Recipes from Portugal and Angola (flan, beans, cough syrup and cough tea)

So here we are getting ready to leave lovely Portugal. We plan on heading to Spain on Saturday and a few days later to Morocco. I just have some recipes to share with you that we got while we were here. The reason I have an Angolan recipe is that Edna and Barbara (sisters) were born in Angola and raised in Portugal in an Angolan household. This is quite common here as Angola was a colony of Portugal who got their independence in 1975. At that time many, many people (some will say close to a million) in Angola of Portuguese descent were forced to leave. There are also alot of Brazilians here as Brazil was a Portuguese colony as well.

As far as my recipes are concerned. These are not exact sort of recipes but more fluid ones without exact proportions that you get from peering over a good cooks shoulder, asking a few questions and, if time permits, trying some things out for yourself



This is a steamed pudding so you will need a big pot with a bit of water in it and a smaller metal mold, or something that will form the shape of your flan, with a lid.

First, the Caramel sauce. In Portugal they sell Caramel sauce. If they dont sell Caramel sauce where you live you will need to caramelize some sugar with a bit of water. I dont know how to do this – If I dont have caramel sauce available later when I run out I will probably need to figure this out. The caramel sauce gets on all the sides and bottom of the inside of your “mold”.

Anyway, in a bowl you mix equal parts sugar, eggs, milk. This could be a cup or a large tumbler. Depending on the size of your mold. Pour the mixture in the mold on top of the caramel sauce. Put lid on mold. Put mold in larger pan. Put enough water in the larger pan to go about a fourth the way up the side of the mold. Put on stovetop and cook for 50 min on med-high heat. Keep an eye on the water level. You will need to add water several times to keep from running dry. Let cool for 20 min +. Take lid off mold. Replace with plate. Turn upside-down onto plate. If it doesnt come out right away do some tapping. Enjoy.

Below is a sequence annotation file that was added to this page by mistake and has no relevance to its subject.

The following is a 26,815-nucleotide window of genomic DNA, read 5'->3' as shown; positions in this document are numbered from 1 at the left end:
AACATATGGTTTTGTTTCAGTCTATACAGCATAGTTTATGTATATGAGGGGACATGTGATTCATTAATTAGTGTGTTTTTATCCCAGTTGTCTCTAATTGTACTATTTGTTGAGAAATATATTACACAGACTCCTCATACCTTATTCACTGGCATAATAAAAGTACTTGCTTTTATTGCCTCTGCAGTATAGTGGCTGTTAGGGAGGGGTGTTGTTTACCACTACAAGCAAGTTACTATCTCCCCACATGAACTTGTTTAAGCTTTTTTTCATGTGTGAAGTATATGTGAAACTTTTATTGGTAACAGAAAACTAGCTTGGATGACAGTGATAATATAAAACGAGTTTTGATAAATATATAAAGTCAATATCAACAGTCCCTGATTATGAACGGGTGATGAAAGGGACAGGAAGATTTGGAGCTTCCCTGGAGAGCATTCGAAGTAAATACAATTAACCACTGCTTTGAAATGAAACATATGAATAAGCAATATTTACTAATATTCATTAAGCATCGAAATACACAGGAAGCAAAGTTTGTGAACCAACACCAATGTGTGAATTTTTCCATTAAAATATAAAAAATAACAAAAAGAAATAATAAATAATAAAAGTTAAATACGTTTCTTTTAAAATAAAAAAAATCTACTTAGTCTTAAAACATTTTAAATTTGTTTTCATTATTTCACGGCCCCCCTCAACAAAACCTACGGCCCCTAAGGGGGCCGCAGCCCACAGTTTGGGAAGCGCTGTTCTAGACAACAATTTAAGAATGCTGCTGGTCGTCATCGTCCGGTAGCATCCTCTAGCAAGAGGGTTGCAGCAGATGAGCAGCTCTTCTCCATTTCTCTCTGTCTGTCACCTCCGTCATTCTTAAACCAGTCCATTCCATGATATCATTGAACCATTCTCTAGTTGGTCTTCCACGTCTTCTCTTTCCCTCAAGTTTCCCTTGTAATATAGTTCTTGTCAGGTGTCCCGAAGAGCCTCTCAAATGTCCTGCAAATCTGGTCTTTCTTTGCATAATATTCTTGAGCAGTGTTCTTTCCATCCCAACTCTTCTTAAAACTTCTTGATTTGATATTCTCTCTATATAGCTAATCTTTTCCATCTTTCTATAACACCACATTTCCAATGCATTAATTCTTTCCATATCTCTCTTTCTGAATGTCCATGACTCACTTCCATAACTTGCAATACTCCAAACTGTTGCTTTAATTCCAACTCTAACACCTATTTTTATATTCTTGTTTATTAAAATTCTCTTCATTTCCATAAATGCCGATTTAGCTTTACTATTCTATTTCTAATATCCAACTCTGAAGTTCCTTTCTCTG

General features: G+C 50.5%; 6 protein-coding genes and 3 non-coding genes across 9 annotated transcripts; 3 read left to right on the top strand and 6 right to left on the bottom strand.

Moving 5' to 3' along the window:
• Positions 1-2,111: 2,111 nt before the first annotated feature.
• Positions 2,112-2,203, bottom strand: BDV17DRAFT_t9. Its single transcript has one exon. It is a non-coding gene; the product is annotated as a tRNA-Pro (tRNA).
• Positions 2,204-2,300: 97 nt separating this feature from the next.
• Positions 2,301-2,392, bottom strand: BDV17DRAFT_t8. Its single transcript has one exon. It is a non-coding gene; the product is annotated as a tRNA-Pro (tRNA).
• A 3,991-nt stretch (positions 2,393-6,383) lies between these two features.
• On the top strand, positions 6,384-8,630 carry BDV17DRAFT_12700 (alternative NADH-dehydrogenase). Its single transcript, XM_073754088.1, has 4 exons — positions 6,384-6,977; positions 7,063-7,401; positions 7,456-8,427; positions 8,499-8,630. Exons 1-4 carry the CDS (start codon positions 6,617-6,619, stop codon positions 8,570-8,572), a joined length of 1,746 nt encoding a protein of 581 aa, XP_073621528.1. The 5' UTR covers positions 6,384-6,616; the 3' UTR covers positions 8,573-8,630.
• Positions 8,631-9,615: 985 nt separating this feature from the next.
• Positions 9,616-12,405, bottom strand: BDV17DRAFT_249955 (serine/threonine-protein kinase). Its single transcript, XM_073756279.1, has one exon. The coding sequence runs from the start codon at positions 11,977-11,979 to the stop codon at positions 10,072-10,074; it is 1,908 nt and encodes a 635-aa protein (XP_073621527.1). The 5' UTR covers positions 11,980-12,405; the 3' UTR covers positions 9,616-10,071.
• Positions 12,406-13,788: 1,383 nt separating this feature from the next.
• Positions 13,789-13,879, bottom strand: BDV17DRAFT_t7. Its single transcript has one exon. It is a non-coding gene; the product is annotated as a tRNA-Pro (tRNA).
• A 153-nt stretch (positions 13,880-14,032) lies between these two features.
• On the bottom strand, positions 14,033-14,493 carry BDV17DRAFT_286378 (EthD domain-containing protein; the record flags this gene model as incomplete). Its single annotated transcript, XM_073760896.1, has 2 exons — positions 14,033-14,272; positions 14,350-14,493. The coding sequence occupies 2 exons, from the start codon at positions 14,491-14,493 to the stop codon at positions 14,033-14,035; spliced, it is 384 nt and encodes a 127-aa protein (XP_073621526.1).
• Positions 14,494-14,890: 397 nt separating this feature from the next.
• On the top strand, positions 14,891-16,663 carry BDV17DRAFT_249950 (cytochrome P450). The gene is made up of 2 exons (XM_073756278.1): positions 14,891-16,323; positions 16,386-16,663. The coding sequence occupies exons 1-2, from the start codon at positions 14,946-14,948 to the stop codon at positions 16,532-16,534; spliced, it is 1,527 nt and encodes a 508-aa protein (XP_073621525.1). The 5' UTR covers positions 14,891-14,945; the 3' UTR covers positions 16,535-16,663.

Piri-piri sauce

Piri-piri, a Portuguese spicy chilli sauce,  is essential to existence here. It goes on everything and is more common on the table than salt and pepper. They sell in the shops here but I also found out how to make my own. Fill a small jar with dried whole chilis – you know, the kind you get with the spices in most grocery stores. Fill the same jar with olive oil. Wait a week and you have piri-piri. Wait longer and it is even hotter. Just keep the chilis in the jar and keep topping up with more olive oil when it runs low. I know one woman who has been topping up the same batch of chilis for a year. Just remember to wait a week each time you top up if you want it hot.

Bacalau (Portugal)

Everyone loves this dish. It is the traditional Christmas dish but you can also have it all year. There is a lot of hovering going on in the kitchen when they know it is coming.

24 hours before you need to start soaking your salt cod. Change the water a couple of times. If you forget and start soaking the salt cod, like I do alot, just change the water more often to speed up the process. You can also use fresh fish. Saute an onion or 2 and some garlic in olive oil. Add torn up salt cod (200-300g) to pan. mix in for a few minutes. Follow this with about 6 scrambled eggs. mix in for a few minutes til cooked. Follow this with potato sticks. mix in. You can make your own potato sticks by frying sticks of potatoes but you will need to do this beforehand – possibly when you are soaking your salt cod. Add a handful of fresh chopped parsley and a small handful of olives. mix in and serve. An optional extra, especially for Christmas, is to add some cream before you add the eggs.


I am lousy at cooking beans but they do have a nutritional and financial attraction to them. Edna gave me some pointers and recipes.

To cook most beans. Soak overnight. Cook on the stove top in salted water for 2 hours + or 1/2 hour in the pressure cooker.

Black Eyed Pea salad (Portugal)

I dont know what they call those beans where you come from but they call them Black Eyed Peas where I com from.

Cook black eyed peas and let cool. Combine with chopped fresh onion, parsley, vinegar, olive oil and salt. You eat it cold as a salad. You can also add tuna or codfish or serve with codfish cakes.

Butter Beans (Angola)

Saute onions and garlic in a generous amount of palm oil ( if you cant get palm oil then other oil will do). Add cooked butter beans. Stir and warm and serve with rice. BTW. Dont waste your water from your beans. To make your rice saute some garlic in some oil. Add your rice and coat with oil. Add bean water to rice. Cover and cook. Normally it is good to use 2-2 1/2 cups of water to each cup of rice.

Cough syrup

Fill jar with sliced carrots. Fill same jar with sugar (they use yellow/natural sugar here) to fill in the gaps between the carrots. Leave to sit. Dont stir. After a while there will be a layer of syrup at the top as the sugar draws the liquid out of the carrots.

Cough tea

Boil onion peel, garlic peel, lemon peel in water for about 20 + min. Add honey to taste.